but ‘play with photo-editing programs while sensible people are asleep’.
I had a mega-insomniac night, so rather than play computer games, which is what I usually do, I played with a photo-editing program.
Long term readers may remember a series of posts I made about various on-line [and downloadable] free programs which I tried out in the days before I had a degree to worry about. I had great fun and other people seemed to enjoy it too.
If you want to know more, look in August and September 2009 on the blog. [I notice several mentions of insomnia there too…] As I’ve changed the design of my blog, the lay-out of earlier posts seems to be buggered up. Please forgive me if I don’t go back and sort it!
One of the programs I particularly liked was ‘Sumo Paint’ – not Japanese as you might think, but Finnish – and as you may have realised, I have a bit of a thing about things from Scandinavia.
However, since then I took a course on GIMP with Sharon Boggon, I rather neglected the other programs I looked at. But in the middle of the night I decided to revisit some of them, and started with Sumo. And never left it.
I tried the paint tools, rather than just the filters, which is what I used before.
The first discovery was the star tools, in the ‘Tools’ menu on the left when you open the program. They change shape depending on the direction in which you move the cursor, and if you check the ‘Shape Trails’ box top right, and keep the line diameter [top left] low, you will get these wonderful Spirograph like shapes. [The non-Spirograph ones have ‘Shape Trails’ unchecked.] There are other shape tools to try as well.
If you change the gradient you use for the stars, to avoid odd colour combinations you also need to change the foreground colour box [bottom left]which determines the line [border] colour. I used the eyedropper tool to select a colour from a star, although you will then need to undo that star and start again if you want them all to have the same colour border.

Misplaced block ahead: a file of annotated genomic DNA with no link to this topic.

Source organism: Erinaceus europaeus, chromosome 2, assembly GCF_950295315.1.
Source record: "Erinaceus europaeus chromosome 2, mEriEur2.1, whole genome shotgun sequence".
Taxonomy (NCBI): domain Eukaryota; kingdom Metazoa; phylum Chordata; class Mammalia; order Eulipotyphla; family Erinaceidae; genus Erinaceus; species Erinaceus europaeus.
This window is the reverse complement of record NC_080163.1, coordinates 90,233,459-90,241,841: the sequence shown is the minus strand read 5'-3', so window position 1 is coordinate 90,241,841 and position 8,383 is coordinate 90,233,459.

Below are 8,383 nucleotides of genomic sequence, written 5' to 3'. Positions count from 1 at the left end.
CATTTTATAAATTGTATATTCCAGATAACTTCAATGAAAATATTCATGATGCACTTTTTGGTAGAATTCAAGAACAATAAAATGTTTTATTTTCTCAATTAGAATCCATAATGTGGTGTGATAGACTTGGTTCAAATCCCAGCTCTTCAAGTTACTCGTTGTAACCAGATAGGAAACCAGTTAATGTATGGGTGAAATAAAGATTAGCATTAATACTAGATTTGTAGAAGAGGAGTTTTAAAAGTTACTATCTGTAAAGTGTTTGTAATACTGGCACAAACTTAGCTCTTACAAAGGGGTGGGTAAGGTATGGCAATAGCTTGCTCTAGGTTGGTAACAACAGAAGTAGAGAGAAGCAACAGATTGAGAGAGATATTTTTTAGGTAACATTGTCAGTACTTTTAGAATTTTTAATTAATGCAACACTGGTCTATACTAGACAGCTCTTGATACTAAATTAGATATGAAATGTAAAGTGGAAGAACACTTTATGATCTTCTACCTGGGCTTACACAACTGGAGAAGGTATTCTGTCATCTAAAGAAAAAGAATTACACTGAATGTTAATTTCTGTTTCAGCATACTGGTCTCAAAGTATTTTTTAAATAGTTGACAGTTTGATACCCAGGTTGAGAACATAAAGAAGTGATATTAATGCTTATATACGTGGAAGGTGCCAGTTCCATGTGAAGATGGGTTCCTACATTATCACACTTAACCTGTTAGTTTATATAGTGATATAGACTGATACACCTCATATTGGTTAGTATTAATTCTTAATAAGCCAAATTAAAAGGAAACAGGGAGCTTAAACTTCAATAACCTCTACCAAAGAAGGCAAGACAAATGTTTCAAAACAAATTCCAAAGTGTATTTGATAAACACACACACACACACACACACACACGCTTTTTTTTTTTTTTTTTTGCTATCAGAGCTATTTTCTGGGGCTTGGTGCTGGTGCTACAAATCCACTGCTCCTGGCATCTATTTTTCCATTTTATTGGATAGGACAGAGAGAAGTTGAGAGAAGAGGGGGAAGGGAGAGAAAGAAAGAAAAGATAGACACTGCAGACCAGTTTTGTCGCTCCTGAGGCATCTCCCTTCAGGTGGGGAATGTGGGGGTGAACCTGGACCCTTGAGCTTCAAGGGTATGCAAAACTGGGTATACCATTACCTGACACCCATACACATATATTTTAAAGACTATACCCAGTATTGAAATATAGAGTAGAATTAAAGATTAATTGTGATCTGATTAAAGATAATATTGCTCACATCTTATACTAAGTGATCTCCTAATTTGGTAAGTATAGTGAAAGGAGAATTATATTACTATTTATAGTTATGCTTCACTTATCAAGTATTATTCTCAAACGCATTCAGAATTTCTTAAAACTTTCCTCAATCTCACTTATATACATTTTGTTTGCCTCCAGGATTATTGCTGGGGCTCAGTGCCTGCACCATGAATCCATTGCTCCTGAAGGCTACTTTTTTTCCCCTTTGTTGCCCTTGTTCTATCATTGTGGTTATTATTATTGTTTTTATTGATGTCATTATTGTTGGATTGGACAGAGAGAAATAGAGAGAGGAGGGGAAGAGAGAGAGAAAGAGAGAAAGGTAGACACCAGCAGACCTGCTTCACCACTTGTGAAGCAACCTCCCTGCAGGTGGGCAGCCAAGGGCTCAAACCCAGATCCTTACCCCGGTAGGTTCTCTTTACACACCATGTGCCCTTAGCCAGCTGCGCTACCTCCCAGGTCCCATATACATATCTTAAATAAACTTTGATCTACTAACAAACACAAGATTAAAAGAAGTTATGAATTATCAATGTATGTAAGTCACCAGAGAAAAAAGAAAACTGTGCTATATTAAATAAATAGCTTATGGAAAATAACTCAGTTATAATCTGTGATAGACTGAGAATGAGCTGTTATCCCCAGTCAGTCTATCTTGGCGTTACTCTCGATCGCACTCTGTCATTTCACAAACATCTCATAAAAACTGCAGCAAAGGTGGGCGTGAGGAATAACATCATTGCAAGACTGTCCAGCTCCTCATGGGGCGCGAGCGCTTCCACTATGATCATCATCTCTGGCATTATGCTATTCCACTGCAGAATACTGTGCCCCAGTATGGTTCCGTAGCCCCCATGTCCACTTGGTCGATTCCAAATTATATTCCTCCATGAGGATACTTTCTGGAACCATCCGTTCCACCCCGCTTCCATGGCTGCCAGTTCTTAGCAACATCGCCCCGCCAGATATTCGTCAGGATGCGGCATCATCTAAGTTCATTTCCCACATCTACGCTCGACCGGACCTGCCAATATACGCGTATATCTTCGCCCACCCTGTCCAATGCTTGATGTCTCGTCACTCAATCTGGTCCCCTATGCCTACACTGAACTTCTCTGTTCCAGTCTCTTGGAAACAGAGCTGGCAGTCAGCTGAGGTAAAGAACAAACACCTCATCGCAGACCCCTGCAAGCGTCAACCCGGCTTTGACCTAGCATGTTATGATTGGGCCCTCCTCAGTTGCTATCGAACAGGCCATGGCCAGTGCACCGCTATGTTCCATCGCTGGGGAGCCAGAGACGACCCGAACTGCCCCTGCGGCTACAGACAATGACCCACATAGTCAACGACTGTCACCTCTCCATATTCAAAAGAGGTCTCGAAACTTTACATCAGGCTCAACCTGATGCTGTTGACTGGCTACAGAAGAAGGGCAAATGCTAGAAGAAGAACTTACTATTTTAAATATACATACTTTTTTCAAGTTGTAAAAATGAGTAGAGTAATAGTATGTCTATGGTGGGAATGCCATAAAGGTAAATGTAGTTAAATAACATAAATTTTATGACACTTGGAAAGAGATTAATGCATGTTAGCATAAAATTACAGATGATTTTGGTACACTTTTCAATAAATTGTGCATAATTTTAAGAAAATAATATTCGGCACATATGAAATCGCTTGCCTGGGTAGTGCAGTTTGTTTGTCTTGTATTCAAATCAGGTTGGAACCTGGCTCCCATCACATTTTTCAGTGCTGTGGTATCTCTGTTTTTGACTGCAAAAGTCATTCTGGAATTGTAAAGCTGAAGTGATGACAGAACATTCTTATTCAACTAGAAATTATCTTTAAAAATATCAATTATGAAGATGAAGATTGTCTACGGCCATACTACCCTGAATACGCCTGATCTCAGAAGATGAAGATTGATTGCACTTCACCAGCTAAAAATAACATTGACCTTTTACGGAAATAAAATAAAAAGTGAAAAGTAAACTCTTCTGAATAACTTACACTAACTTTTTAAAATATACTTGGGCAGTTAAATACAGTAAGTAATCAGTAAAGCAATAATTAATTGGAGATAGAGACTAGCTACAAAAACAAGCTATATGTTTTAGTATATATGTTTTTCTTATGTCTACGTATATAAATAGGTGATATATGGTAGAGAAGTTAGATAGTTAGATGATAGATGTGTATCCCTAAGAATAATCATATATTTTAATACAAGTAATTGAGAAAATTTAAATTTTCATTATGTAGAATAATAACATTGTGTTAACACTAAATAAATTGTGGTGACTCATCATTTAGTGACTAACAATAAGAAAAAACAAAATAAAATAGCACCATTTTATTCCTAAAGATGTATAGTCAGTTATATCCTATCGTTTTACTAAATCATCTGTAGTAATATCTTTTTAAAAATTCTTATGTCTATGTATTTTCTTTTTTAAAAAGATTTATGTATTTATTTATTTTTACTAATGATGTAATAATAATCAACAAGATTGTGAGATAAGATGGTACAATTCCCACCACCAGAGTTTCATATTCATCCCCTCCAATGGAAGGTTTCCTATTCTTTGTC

This one started with red borders selected from the gradient, but I clicked on a border by accident when I was adding the background, and liked the effect.
For this one I started with a gradient and added the stars on top [I love gradients].
The gradient is ‘Sunset 3’ with saturation decreased and lightness increased, for both background and stars.
You can play around with the gradients to your heart’s content by moving sliders, and if you click on the arrow at the bottom of the gradients drop down menu, you get even more choice.
Of course, I couldn’t just stop there – these programs are a calorie free version of Pringles.
The ‘Adjustments’ heading allows you to play around with the colour in different ways. This is tweaked using ‘Curves’,
But as a negative, with increased brightness, it’s a bit Japanese.
This is ‘Threshold’, which I think looks better rotated.
And all this is just a start – I haven’t begun to look at what the filters can do with some of these.
So what can an embroiderer do with all this? Search me – although I am tempted to print some of them out on fabric and try adding a bit of stitch – or playing around with them in other ways. This black and white version would be interesting interwoven with plain black or white fabric, – or red.